I’ve been on my own for well over a decade so the actually work-place is a distant memory for me, happily. I was finding the PC rules to be stifling. For me, the sexual harassment seminars and all we NOW had to worry about were making work boring, as I had to watch EVERY word I said. I had jobs back in the day of secretaries…I had a bunch of ’em. After Anita Hill, I started hiring male secretaries. I just didn’t want the worry. Before Anita Hill, I had hired an ex-girlfriend as my secretary. It didn’t work out. We agreed and she left. Post Anita Hill, I would have been in a law-suit.

    Nonetheless, as I regularly read your excellent blogs, I so agree that caring for the employee before worry about the customer is wise. It really is a natural flow.

  • Ted Coine

    Alan, you’re absolutely correct on your last point, about our world as the biggest organization of all, and one that is changing seismically at present. What we see and discuss as change in business is just a reflection of how the social and international realm is changing.

    Exciting time to be alive, ain’t it?

  • Shawn Murphy

    Alan, a theme I pull from your comment is that despite the changes the vestiges from the “old way” will not go away. I envision, much like today, a variety of needs from employees and employers will exist. And often they are competing. The tension between the myriad needs helps generate many business essentials: innovation, creativity, camaraderie, etc. The key is to recognize when the tension between the competing needs isn’t at a breaking point. That, too, will always be difficult to acknowledge. But its those who can do so that raise the bar for others to aspire to.

  • Alan Kay

    Yes, delicious tension (as I sometimes call it with my clients), between competing needs is the issue. The “old way” will linger (some human behaviours are ageless), though lots of it will soon fade. The pace of change will vary from sector to sector. Sadly, the political sector will be among the last, but that’s another issue.

    Another delicious tension I often advocate to client leaders is enlightened despotic leadership. Why? As we move to devolved leadership, authority, accountability and collaboration, the ambiguity of business decision-making will constantly create uncertainty and indecisiveness among teams, especially large ones. It’s my “parent rule”, a) it’s not what you tell your kids, it’s what they see you doing, b) how you do it matters. Sometimes you have to break the tension and lead in order to create alignment.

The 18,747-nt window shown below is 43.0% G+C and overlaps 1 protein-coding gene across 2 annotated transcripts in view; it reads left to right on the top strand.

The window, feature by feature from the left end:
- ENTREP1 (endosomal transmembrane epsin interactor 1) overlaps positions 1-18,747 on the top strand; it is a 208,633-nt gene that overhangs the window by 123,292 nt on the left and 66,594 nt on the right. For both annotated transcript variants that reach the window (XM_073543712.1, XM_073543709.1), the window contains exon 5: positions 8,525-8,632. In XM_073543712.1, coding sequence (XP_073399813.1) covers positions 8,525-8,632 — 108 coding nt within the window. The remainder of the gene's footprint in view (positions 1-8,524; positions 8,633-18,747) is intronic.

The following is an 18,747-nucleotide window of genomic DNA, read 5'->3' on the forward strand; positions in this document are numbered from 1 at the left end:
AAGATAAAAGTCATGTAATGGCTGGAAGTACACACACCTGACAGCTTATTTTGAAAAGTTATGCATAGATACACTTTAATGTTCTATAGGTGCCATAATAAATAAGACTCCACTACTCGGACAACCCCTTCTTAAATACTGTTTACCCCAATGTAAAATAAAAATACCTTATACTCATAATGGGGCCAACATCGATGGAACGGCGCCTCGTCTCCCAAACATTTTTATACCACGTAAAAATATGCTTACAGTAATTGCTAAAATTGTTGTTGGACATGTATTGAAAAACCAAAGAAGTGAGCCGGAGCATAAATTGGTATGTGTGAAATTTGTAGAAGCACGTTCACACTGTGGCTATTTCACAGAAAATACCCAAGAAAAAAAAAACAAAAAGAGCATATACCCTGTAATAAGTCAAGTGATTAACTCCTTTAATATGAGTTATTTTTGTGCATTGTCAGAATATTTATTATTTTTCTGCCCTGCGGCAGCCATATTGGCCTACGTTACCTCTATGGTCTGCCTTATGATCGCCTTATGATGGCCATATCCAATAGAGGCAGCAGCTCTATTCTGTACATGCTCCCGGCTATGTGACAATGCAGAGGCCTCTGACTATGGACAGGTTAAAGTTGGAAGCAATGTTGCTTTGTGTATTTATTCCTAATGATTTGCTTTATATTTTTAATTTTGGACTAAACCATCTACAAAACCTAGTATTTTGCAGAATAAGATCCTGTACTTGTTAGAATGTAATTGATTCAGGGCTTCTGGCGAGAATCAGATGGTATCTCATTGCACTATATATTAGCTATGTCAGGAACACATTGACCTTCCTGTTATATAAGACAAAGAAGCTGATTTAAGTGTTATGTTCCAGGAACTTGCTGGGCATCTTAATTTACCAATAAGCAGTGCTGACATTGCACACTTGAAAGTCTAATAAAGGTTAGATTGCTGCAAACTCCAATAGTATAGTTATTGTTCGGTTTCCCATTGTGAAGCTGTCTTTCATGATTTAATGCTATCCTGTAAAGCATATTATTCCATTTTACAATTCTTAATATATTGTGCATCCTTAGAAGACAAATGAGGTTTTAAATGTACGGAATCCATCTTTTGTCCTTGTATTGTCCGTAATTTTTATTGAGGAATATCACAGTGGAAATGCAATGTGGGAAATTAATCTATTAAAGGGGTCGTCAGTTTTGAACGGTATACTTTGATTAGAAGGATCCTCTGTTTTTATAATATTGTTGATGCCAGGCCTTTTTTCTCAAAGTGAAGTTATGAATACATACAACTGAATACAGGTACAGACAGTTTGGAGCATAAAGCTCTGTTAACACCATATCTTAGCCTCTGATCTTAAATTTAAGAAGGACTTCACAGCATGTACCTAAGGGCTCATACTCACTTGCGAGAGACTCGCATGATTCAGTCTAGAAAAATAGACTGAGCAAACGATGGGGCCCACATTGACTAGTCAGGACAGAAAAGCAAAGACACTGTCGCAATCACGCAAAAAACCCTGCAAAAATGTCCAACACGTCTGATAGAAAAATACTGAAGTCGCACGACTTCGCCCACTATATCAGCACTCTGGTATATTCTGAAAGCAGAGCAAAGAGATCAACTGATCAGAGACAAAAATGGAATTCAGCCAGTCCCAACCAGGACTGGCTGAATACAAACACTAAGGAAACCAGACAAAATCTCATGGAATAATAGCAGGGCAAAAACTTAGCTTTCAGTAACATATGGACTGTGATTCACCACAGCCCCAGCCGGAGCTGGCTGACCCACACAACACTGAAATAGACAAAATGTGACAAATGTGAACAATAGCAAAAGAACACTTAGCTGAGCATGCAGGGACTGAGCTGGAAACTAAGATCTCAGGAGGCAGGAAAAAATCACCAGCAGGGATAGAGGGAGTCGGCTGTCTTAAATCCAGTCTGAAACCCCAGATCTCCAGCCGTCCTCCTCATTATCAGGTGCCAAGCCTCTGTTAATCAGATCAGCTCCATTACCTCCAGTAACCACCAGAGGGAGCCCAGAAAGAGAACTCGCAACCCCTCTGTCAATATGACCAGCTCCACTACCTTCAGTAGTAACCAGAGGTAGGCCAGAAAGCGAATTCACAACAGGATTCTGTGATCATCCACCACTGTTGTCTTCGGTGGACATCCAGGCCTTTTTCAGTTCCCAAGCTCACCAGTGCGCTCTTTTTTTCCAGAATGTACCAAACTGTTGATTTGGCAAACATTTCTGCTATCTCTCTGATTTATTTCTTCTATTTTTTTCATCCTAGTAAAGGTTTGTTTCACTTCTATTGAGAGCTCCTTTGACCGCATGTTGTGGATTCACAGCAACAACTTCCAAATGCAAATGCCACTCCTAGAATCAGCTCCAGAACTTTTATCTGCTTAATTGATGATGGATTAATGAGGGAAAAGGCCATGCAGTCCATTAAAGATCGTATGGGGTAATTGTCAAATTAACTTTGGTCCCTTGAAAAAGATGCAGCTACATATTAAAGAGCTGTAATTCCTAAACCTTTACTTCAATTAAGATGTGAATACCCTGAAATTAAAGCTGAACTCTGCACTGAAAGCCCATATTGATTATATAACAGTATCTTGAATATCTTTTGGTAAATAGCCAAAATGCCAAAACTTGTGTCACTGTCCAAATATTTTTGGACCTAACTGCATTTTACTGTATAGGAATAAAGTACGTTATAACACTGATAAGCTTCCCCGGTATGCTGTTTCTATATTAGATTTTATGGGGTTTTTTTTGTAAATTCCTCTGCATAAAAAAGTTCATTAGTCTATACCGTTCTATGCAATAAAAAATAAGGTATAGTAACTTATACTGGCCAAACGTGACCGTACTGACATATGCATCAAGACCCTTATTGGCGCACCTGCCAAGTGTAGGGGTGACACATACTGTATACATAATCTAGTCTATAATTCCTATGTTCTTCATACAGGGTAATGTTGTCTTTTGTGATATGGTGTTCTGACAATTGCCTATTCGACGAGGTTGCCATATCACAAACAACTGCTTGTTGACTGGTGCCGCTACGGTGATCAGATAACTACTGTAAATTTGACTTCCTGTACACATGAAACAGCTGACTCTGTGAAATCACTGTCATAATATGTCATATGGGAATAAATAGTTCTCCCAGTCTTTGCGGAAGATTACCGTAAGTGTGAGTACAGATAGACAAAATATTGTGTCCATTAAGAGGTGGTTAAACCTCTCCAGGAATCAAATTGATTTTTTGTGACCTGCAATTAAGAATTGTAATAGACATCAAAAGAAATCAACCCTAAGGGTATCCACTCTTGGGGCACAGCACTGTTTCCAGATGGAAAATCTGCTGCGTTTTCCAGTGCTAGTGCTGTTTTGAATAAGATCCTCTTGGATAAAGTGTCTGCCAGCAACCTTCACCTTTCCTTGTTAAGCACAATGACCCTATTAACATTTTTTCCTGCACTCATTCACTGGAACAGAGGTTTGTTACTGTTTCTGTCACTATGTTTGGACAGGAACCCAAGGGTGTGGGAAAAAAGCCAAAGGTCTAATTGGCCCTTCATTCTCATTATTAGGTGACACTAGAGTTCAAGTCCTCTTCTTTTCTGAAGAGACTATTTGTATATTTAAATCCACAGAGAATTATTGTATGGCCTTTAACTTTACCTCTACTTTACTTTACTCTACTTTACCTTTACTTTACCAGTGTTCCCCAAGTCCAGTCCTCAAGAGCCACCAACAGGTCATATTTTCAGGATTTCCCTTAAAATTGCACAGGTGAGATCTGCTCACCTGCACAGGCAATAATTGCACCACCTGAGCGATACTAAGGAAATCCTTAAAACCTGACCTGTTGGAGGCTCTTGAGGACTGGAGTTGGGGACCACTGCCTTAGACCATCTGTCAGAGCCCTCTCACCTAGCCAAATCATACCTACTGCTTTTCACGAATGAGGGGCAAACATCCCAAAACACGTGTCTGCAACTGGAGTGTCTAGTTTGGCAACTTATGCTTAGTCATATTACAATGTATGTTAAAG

The resistance to this sort of thinking is people up and down the ladder think that it’s about a fluffy version of democracy. I think it’s the accountability version of democracy.

  • Shawn Murphy

    Indeed workplace sensitivity over topics like sexual harassment has increased over the years. I think in many ways its for the better. Unfortunately some take it too far. That, however, is nothing new.

  • Shawn Murphy

    Alan, I like your observation about how the shift in thinking is viewed as fluffy. In business “fluffy” thinking becomes a catch all phrase for newer ways of thinking. A sort of bone yard for words.

    I must admit that I’m not sure I follow what you mean by “enlightened despotic leadership?”

  • alankay1

    I use the line enlightened despotic leadership with leaders as a way to encourage them to be more conscious of their occasional need to be single-minded in their decision making…i.e., that it be for the common good. I run into leaders who are surprisingly deferential to their staff and others who are far too autocratic. The deferential leaders can help their people by being more decisive. The autocratic ones, by being more conscious of the impact of their decisiveness, usually unintended consequences. In both cases it has to be built on a) asking better questions and showing that they are listening, b) making sure their decision and desired outcomes are understood, c) the staff are clear on their authority and accountability to implement (including making mistakes). Finally, because we’ve moved from single to multi-stakeholder world, I suggest they don’t have to be enlightened despotic leaders very often by;

    1. Building on strengths.

    2. Sharing strategic conversations.

    3. Reaching deep.

    As I tell my clients, ‘You know the solution to the problem, it’s just not clear to you. I’m here to ask better questions so you’ll know what to do’.

  • Ptanji

    Hi Shaun,

    Thanks for the post. Great to get us leaders thinking beyond top-down, hierarchical decision making. I think we’re getting there. I’m ready to embrace a future unlike one we imagine now. Beyond collaboration to shared decision making among brilliant players (#2 above sets us on the path) by blurring the lines between management and employees. Sharing vision, purpose — not as in ‘I will decide the future of this organization’ but rather ‘we will decide the future of this organization’. Not brown bags so employers can listen to employees — still a rather linear approach to decision making – but rather viewing the organization as a living breathing whole organism — that is fluid — and– each piece dependent upon the other and as valuable of the other. Listening for what the future is unfolding (markets, competition, economy) — then reacting collectively in an instant…adjusting…acting……adjusting. That’s the future that I imagine. We’re getting there. Thanks for the post.

  • shawmu

    @Ptanji There’s a rhythm to what your put forward. Certainly organic. Senge and DeGeus have certainly written about this approach. I’m with you. I think, though, that we’re still transitioning from a decaying leadership style and seeing viable other options.